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Looking back at the Lupe Fiasco and Sway collaborations

Looking back at the Lupe Fiasco and Sway collaborations

Author: Daniel David | Thursday 23rd July 2020

Looking back at the Lupe Fiasco and Sway collaborations  Photograph

This week there is one thing everyone is talking about, the Headie One and Drake collaboration. The track sees Drake continue his flirtation with the UK, which has also seen the superstar rapper work with Giggs, Drake, get a Boy Better Know tattoo and almost beef with Wiley, which is a rite of passage for any UK artist.

In 2020, collaborations between UK and US artists are less shocking than they used to be. Part of that is down to how powerful the UK scene has become. Grime had global success, and the UK Drill sound has been imported to so many parts of the world. This confidence in our own sound has had US artists clamouring to work with UK artists and producers.

But even just 10 years ago this wasn’t the reality. Cross continental collaborations were less common. And at the time, it felt like some British artists had to prove themselves worthy of appearing on tracks with American artists, for example, Diddy’s competition to appear on the ‘Hello, Good Morning’ remix, or Nas doing a competition to appear on ‘Thief’s Theme.’ This idea of UK artists who might be well established within their own country, having to compete to be featured on a bonus track on a UK album could almost be seen as demeaning.

But there were 2 artists who forged a relationship across the pond which seemed like a case of mutual respect as opposed to one having to prove themselves. Those 2 artists were Sway DaSafo and Lupe Fiasco.

Their first collaboration between Lupe and Sway was a track called ‘We Love You’ a loose track released around the time of Lupe’s debut album ‘Food and Liquor.’ The track sees Lupe and Sway on equal footing, each delivering punchlines over the soulful beat. Around that time as well, an interview was released between the 2 artists on MySpace (remember MySpace?). The only footage that survives from that interview is of Lupe and Sway discussing their faith, with Lupe talking about being a Muslim, and Sway saying he has had both a Christian and Muslim upbringing, giving the 2 a starting point for a friendship which went deeper than music.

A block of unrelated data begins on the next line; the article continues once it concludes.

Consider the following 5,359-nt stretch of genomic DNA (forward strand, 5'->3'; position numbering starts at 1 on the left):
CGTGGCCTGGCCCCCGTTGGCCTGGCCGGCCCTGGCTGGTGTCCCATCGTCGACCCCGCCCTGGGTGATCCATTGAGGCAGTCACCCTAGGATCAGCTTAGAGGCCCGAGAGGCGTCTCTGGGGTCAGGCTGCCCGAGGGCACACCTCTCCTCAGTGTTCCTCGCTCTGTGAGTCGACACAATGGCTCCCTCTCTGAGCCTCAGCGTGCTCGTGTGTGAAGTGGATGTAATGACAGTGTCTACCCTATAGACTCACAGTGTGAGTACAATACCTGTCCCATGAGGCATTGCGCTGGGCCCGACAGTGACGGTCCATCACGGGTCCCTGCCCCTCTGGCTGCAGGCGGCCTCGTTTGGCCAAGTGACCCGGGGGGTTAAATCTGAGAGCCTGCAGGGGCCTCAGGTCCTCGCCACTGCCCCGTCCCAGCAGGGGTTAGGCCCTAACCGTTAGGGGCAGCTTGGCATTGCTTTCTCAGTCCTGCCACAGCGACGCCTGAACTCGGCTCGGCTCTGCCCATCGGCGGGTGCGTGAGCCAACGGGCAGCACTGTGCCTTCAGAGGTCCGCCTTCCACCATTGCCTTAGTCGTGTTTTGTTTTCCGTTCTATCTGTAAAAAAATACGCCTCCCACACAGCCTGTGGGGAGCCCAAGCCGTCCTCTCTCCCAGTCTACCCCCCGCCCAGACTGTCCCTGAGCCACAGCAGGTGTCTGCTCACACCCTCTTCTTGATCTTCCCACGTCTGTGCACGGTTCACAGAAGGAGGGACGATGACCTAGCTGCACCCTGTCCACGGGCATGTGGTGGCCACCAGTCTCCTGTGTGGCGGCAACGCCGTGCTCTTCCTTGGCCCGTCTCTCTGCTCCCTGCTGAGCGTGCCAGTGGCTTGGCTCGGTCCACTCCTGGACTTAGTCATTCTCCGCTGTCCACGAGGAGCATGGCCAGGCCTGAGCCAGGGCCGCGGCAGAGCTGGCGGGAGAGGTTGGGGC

Their second collaboration was on a much bigger stage. In 2011, Lupe released his 3rd album Lazers. This album was released following a whole heap of controversy. After announcing that the album was finished, the album was left in limbo as Atlantic Records wouldn’t release it as they felt there wasn’t a strong enough single. Atlantic even had Lupe record versions of ‘ Nothin On You’ and ‘Airplanes’ which ended up being B.o.B songs. Lupe Fiasco fans rallied for its release, putting together a petition and actually protesting outside Atlantic’s office. The album was eventually released in March 2011. With all this going on, Lupe chose only one other rapper to feature on the album, and that was Sway. The track they appeared on together ‘Break the Chain’ was produced by Eric Turner, the man who produced Tinie Tempah’s ‘Written in the Stars.’ The fact that Lupe Fiasco, a man who had worked with Jay-Z, Kanye West and Snoop Dogg, chose Sway as the only other rap feature on the album is testament to both Lupe’s respect for Sway and Sway’s skills as a rapper.